a list compiled by Alex Kasman (College of Charleston)

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Professor and Colonel (1987)
Ruth Berman

In this unusual story, we get to see another side to Sherlock Holmes' arch enemy, the brilliant but evil mathematician Professor Moriarty. Here, rather than perpetrating a crime, Moriarty is merely visiting with his brother, discussing the significance of his research into asteroid dynamics. (See also Asimov's take on this same subject.)

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(Note: This is just one work of mathematical fiction from the list. To see the entire list or to see more works of mathematical fiction, return to the Homepage.)

Works Similar to Professor and Colonel
According to my `secret formula', the following works of mathematical fiction are similar to this one:
  1. The Ultimate Crime by Isaac Asimov
  2. Sherlock Holmes: A Game of Shadows by Guy Ritchie (director)
  3. The Beekeeper's Apprentice: Or the Segregation of the Queen by Laurie R. King
  4. The Three Body Problem by Catherine Shaw
  5. The Seven-Per-Cent Solution by Nicholas Meyer
  6. The Future Engine by Byron Tetrick
  7. The Adventure of the Russian Grave by William Barton / Michael Capobianco
  8. Conned Again, Watson! Cautionary Tales of Logic, Math and Probability by Colin Bruce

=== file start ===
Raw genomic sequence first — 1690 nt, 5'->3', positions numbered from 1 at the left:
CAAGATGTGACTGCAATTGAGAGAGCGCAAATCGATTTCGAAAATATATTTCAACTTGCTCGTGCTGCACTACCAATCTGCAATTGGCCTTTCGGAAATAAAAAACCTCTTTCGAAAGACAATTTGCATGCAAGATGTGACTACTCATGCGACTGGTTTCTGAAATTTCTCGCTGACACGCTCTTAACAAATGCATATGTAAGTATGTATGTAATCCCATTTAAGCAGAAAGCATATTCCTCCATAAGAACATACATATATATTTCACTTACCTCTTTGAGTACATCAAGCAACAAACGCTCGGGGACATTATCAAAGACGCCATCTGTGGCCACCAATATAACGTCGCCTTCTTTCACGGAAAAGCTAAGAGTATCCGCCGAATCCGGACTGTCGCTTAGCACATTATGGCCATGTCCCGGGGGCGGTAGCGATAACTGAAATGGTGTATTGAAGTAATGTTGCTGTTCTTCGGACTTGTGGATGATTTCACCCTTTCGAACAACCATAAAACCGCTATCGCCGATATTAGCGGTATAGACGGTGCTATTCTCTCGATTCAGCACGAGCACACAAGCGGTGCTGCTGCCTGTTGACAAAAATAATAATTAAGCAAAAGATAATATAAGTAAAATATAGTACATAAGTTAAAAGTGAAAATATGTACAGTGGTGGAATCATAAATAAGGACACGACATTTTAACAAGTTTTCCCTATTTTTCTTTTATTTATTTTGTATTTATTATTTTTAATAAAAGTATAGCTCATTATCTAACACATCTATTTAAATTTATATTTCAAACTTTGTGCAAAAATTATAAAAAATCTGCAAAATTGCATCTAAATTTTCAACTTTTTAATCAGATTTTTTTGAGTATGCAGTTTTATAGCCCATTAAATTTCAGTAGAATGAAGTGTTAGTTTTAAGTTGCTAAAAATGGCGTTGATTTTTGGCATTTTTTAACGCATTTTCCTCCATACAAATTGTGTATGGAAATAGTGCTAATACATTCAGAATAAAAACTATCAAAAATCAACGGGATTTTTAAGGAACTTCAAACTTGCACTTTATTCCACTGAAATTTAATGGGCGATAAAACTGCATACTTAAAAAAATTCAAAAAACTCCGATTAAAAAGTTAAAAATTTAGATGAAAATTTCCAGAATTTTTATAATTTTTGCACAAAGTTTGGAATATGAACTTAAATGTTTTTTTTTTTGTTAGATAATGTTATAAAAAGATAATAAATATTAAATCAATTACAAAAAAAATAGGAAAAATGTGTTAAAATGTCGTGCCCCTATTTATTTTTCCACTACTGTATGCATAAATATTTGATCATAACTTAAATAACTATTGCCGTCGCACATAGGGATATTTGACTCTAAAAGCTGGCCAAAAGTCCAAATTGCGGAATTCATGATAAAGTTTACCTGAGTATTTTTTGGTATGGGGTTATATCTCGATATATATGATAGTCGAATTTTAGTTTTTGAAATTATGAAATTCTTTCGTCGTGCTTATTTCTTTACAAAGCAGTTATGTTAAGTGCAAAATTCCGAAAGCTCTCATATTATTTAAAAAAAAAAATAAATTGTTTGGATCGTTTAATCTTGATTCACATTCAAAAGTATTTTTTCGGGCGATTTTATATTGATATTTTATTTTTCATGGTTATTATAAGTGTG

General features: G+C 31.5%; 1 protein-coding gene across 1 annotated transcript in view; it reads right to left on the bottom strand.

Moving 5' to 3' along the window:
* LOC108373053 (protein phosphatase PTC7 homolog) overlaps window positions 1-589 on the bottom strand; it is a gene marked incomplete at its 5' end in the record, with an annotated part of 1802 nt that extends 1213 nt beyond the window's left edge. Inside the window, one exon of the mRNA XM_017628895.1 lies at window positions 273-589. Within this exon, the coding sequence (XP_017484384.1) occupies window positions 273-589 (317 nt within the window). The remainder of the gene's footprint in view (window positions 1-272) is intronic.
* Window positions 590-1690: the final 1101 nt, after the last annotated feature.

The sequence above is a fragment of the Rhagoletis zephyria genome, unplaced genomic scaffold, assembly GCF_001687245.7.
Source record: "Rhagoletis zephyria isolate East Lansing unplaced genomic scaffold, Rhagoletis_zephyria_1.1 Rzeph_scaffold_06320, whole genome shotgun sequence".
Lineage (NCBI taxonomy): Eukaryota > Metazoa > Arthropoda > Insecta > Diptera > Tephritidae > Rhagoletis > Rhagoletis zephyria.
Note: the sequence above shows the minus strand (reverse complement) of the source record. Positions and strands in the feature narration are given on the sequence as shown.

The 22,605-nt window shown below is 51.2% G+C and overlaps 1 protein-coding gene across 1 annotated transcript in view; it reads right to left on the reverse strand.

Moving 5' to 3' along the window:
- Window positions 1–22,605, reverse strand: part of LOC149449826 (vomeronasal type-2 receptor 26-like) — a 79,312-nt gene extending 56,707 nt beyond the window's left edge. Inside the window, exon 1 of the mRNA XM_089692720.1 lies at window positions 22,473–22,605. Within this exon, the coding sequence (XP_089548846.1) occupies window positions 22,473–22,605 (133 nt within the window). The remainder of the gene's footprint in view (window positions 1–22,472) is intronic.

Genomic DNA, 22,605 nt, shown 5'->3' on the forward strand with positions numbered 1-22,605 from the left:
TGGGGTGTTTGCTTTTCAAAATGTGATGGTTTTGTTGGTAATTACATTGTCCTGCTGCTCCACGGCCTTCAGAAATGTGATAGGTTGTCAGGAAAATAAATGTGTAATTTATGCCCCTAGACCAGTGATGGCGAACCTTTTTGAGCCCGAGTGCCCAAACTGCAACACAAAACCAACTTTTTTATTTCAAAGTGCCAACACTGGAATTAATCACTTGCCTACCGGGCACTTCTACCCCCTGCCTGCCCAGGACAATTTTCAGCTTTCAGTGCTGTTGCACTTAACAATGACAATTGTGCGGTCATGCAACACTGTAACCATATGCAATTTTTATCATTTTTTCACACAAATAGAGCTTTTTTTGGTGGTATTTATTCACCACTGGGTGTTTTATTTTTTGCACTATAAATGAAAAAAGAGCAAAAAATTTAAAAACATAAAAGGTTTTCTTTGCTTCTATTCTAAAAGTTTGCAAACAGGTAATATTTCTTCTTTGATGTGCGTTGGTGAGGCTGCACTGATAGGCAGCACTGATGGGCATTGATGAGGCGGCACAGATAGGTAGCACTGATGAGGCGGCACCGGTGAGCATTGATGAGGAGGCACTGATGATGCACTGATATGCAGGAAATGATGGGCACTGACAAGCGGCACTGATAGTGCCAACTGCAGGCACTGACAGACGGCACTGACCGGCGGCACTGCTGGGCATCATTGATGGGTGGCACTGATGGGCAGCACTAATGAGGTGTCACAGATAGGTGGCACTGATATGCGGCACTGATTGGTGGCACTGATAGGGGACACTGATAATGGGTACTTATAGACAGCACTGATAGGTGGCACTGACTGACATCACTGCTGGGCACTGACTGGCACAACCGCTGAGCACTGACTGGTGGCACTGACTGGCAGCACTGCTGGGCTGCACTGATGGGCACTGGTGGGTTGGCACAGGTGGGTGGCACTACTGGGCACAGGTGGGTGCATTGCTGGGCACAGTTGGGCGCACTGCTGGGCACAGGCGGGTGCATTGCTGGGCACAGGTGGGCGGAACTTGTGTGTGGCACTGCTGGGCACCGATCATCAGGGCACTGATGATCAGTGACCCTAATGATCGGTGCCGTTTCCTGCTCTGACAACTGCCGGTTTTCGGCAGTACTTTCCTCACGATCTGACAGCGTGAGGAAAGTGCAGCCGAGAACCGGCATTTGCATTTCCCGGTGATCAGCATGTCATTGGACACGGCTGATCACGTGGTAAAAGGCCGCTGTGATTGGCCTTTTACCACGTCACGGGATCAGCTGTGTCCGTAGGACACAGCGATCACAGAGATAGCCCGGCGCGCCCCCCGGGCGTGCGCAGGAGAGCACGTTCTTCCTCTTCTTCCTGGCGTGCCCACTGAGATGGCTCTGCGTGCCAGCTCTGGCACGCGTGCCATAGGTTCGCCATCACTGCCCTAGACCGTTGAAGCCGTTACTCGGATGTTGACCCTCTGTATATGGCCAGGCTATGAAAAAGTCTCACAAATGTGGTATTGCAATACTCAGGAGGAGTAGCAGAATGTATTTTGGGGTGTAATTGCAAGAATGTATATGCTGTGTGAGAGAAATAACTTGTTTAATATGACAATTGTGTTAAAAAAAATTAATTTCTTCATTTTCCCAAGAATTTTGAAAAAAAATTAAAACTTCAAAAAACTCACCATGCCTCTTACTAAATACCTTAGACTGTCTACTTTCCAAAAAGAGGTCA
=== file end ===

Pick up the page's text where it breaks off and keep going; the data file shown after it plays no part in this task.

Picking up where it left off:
9. Murder and Mendelssohn (Phryne Fisher Mystery) by Kerry Greenwood
  10. An Elegant Solution by Paul Robertson
Ratings for Professor and Colonel:
RatingsHave you seen/read this work of mathematical fiction? Then click here to enter your own votes on its mathematical content and literary quality or send me comments to post on this Webpage.
Mathematical Content:
2/5 (1 votes)
Literary Quality:
3/5 (1 votes)

GenreHistorical Fiction, Mystery,
MotifEvil mathematicians, Sherlock Holmes,
TopicAnalysis/Calculus/Differential, Mathematical Physics,
MediumShort Stories,

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May 2016: I am experimenting with a new feature which will print a picture of the cover and a link to the page for a work of mathematical fiction when it is available. I hope you find this useful and convenient. In any case, please write to let me know if it is because I would be happy to either get rid of it or improve it if that would be better for you. Thanks! -Alex

(Maintained by Alex Kasman, College of Charleston)